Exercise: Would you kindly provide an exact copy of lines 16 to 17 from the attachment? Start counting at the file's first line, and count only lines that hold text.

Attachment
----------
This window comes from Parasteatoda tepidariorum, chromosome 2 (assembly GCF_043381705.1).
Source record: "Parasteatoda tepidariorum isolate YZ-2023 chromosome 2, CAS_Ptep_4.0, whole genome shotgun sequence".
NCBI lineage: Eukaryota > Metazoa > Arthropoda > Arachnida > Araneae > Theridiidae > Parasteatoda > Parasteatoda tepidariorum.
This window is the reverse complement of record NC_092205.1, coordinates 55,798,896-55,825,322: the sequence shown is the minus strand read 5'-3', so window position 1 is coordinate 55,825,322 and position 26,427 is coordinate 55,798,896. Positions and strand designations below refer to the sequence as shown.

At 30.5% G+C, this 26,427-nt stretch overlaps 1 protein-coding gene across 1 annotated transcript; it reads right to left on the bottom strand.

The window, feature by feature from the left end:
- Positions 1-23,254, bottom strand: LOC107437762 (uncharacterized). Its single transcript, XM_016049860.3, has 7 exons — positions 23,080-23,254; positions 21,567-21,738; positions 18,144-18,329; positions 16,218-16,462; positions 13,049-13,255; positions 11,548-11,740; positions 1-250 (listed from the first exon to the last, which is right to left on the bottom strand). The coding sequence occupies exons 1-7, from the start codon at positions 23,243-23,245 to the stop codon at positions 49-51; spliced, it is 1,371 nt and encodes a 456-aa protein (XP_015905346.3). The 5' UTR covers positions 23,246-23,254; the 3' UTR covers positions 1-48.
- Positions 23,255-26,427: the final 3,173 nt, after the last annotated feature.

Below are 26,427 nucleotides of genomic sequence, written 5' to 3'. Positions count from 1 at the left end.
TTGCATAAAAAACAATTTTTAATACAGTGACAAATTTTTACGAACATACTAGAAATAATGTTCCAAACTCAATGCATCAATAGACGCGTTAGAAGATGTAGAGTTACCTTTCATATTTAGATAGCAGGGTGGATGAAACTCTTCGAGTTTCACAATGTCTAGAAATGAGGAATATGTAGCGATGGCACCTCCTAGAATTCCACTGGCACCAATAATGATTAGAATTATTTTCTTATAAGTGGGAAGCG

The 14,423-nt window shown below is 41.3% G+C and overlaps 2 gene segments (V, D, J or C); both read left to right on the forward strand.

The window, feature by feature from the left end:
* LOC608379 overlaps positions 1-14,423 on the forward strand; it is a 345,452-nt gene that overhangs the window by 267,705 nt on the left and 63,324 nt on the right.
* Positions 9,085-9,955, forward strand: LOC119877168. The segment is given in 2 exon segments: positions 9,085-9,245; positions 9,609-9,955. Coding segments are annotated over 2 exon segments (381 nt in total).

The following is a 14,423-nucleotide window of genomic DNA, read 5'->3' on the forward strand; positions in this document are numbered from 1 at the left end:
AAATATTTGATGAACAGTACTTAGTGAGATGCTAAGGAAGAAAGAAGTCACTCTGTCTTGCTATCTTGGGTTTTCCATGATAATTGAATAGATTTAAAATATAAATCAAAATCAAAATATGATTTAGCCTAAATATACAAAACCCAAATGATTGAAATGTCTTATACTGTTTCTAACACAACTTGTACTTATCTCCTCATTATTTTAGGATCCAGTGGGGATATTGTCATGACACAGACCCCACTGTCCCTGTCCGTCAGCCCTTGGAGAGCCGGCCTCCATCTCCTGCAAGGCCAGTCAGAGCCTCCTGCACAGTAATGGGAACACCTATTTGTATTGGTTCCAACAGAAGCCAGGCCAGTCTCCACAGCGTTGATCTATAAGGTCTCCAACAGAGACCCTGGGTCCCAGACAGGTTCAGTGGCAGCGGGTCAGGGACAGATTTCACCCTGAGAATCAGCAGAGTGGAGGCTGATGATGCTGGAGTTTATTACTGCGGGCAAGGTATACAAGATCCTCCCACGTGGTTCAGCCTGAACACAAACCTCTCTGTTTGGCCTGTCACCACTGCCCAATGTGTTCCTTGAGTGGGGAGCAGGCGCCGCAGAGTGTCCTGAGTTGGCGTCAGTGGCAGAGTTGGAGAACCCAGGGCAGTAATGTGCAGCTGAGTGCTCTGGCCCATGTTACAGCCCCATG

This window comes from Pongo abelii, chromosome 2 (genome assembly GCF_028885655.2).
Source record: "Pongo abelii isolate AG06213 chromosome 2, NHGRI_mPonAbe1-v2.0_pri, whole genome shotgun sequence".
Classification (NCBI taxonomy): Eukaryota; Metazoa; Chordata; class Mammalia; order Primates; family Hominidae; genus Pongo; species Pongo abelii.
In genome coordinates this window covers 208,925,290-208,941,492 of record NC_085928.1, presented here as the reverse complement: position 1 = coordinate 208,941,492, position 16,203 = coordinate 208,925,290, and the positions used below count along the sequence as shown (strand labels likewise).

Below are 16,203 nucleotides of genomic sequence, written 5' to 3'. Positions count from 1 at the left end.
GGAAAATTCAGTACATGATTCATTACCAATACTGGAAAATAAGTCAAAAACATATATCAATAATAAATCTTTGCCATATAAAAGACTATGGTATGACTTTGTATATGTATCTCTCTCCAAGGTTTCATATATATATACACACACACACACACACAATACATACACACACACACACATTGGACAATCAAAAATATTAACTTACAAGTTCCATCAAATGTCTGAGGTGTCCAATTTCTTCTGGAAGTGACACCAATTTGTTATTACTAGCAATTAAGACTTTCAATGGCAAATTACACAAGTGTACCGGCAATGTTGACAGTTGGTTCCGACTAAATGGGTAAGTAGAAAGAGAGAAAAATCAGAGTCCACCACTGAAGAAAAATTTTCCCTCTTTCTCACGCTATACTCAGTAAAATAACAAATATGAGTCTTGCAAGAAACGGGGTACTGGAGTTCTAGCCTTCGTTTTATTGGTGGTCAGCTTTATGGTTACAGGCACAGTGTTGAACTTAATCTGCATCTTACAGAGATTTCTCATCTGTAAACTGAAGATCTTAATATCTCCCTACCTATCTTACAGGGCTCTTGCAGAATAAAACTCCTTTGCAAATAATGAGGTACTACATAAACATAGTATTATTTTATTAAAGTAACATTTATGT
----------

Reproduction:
AAATATTTGATGAACAGTACTTAGTGAGATGCTAAGGAAGAAAGAAGTCACTCTGTCTTGCTATCTTGGGTTTTCCATGATAATTGAATAGATTTAAAATATAAATCAAAATCAAAATATGATTTAGCCTAAATATACAAAACCCAAATGATTGAAATGTCTTATACTGTTTCTAACACAACTTGTACTTATCTCCTCATTATTTTAGGATCCAGTGGGGATATTGTCATGACACAGACCCCACTGTCCCTGTCCGTCAGCCCTTGGAGAGCCGGCCTCCATCTCCTGCAAGGCCAGTCAGAGCCTCCTGCACAGTAATGGGAACACCTATTTGTATTGGTTCCAACAGAAGCCAGGCCAGTCTCCACAGCGTTGATCTATAAGGTCTCCAACAGAGACCCTGGGTCCCAGACAGGTTCAGTGGCAGCGGGTCAGGGACAGATTTCACCCTGAGAATCAGCAGAGTGGAGGCTGATGATGCTGGAGTTTATTACTGCGGGCAAGGTATACAAGATCCTCCCACGTGGTTCAGCCTGAACACAAACCTCTCTGTTTGGCCTGTCACCACTGCCCAATGTGTTCCTTGAGTGGGGAGCAGGCGCCGCAGAGTGTCCTGAGTTGGCGTCAGTGGCAGAGTTGGAGAACCCAGGGCAGTAATGTGCAGCTGAGTGCTCTGGCCCATGTTACAGCCCCATG

This window comes from Pongo abelii, chromosome 2 (genome assembly GCF_028885655.2).